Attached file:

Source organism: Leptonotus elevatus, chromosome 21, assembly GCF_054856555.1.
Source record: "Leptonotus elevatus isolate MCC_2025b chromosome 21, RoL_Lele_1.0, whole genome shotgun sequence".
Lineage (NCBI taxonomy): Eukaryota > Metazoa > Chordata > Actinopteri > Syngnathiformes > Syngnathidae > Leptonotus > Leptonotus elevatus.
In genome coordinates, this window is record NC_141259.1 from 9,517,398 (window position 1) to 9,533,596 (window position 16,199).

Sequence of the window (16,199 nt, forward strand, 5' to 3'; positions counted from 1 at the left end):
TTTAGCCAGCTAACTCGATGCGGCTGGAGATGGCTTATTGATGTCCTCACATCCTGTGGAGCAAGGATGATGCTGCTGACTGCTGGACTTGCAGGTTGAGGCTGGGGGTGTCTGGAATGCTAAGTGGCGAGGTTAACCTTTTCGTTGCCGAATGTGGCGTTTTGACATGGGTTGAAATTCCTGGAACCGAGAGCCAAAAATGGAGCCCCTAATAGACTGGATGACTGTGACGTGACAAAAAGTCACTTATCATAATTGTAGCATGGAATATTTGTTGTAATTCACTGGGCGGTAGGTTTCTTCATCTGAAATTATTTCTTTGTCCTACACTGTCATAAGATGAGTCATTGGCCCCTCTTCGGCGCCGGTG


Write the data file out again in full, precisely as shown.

Source organism: Leptonotus elevatus, chromosome 21, assembly GCF_054856555.1.
Source record: "Leptonotus elevatus isolate MCC_2025b chromosome 21, RoL_Lele_1.0, whole genome shotgun sequence".
Lineage (NCBI taxonomy): Eukaryota > Metazoa > Chordata > Actinopteri > Syngnathiformes > Syngnathidae > Leptonotus > Leptonotus elevatus.
In genome coordinates, this window is record NC_141259.1 from 9,517,398 (window position 1) to 9,533,596 (window position 16,199).

Sequence of the window (16,199 nt, forward strand, 5' to 3'; positions counted from 1 at the left end):
TTTAGCCAGCTAACTCGATGCGGCTGGAGATGGCTTATTGATGTCCTCACATCCTGTGGAGCAAGGATGATGCTGCTGACTGCTGGACTTGCAGGTTGAGGCTGGGGGTGTCTGGAATGCTAAGTGGCGAGGTTAACCTTTTCGTTGCCGAATGTGGCGTTTTGACATGGGTTGAAATTCCTGGAACCGAGAGCCAAAAATGGAGCCCCTAATAGACTGGATGACTGTGACGTGACAAAAAGTCACTTATCATAATTGTAGCATGGAATATTTGTTGTAATTCACTGGGCGGTAGGTTTCTTCATCTGAAATTATTTCTTTGTCCTACACTGTCATAAGATGAGTCATTGGCCCCTCTTCGGCGCCGGTG